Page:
Chirplets: Multiscale Detection and Recovery of Chirps.

Emmanuel Candes
California Institute of Technology
Applied and Computational Mathematics

In this talk, we consider the problem of detecting and recovering chirps from noisy data. Chirps are signals which are neither smoothly varying nor stationary but rather, which exhibit rapid oscillations and rapid changes in their frequency content. This behavior is very different than that assumed in the standard literature which typically assumes smoothness and homogeneity. One particular application of note in conjunction with this line of research is the detection of gravitational waves.

Building on recent advances in computational harmonic analysis, we design libraries of multiscale chirplets, and introduce detection strategies which are more sensitive than existing feature detectors. The idea is to use structured algorithms which exploit information in the chirplet dictionary to chain chirplets together adaptively as to form chirps with polygonal instantaneous frequency; these structured algorithms are so sensitive that they allow to detect signals whenever their strength makes them detectable by any method, no matter how intractable. Formally, we propose a test statistic which provably attains near-optimal decision bounds over a wide range of meaningful classes of chirps. In addition, there is a way to invoke dynamic programming and network flows algorithms to rapidly compute our test statistics. Similar strategies and results extend to the estimation problem. We hope to report on early numerical experiments.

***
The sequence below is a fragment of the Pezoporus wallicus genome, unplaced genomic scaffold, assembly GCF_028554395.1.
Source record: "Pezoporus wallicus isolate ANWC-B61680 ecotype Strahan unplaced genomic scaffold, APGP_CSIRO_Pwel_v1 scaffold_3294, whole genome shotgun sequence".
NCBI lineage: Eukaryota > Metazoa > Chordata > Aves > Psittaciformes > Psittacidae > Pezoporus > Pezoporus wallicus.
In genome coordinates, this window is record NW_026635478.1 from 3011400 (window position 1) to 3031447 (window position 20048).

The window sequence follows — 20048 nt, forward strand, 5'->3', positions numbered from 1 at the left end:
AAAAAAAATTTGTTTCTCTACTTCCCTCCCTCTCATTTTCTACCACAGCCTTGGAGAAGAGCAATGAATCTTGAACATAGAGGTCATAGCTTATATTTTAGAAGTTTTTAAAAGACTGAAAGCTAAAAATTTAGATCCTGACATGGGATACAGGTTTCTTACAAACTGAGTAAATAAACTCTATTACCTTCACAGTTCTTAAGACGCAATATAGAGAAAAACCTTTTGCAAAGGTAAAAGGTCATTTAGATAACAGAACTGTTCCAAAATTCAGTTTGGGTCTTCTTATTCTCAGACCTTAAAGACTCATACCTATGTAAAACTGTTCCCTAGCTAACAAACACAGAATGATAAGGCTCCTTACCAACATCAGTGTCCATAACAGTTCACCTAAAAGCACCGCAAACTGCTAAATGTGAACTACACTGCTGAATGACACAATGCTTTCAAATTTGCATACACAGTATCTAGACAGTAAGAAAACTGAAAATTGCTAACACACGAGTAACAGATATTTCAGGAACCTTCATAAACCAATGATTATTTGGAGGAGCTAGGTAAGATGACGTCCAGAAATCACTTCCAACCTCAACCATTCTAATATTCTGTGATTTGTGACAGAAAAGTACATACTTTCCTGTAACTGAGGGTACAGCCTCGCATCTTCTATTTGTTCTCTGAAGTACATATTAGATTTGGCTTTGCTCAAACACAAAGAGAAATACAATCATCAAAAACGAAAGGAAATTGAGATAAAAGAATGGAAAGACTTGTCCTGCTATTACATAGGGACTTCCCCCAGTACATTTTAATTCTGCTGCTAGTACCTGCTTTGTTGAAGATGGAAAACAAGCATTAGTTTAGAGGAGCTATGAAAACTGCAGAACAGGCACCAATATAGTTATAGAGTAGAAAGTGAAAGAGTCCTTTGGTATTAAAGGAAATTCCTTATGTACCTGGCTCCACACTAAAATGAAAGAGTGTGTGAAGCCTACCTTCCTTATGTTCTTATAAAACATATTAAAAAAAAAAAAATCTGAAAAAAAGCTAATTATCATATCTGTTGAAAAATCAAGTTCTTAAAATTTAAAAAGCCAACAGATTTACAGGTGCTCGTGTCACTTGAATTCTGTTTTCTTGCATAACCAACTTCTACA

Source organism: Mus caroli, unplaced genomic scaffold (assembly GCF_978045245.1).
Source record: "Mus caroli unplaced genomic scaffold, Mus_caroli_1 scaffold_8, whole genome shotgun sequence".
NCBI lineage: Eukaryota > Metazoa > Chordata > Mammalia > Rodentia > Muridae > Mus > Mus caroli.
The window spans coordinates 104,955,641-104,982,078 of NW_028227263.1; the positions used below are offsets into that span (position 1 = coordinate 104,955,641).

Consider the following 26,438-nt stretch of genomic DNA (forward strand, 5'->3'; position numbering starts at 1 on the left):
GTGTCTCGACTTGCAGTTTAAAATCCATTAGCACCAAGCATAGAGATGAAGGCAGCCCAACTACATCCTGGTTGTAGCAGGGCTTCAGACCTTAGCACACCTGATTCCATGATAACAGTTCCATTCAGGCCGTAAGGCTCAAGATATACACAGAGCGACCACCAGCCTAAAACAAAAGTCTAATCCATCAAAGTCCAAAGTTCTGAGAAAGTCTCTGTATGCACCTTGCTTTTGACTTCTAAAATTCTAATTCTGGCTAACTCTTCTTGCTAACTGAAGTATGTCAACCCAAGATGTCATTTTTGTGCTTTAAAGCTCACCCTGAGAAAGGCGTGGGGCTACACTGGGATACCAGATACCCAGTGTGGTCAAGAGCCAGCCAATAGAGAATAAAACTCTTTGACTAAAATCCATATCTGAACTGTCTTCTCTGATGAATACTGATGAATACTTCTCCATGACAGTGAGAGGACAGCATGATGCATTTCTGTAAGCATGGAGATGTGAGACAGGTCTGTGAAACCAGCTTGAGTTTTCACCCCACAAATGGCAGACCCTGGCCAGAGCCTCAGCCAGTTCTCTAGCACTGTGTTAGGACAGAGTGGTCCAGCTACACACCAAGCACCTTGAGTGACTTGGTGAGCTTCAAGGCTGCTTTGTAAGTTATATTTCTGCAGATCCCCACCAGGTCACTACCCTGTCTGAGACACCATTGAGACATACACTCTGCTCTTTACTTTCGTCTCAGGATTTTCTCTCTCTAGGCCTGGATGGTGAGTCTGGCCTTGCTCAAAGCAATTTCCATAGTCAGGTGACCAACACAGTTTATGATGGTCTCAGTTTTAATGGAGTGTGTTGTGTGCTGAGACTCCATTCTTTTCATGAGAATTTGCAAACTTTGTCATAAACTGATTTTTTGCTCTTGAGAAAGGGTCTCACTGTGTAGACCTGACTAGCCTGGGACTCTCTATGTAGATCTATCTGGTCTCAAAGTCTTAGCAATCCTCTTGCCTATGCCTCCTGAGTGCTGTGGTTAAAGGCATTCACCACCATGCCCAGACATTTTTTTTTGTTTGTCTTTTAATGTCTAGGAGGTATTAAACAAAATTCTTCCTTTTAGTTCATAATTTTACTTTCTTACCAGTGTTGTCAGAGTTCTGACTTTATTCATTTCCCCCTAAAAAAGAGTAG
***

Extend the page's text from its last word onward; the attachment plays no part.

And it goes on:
This is joint work with Hannes Helgason.

Presentation (PDF File)

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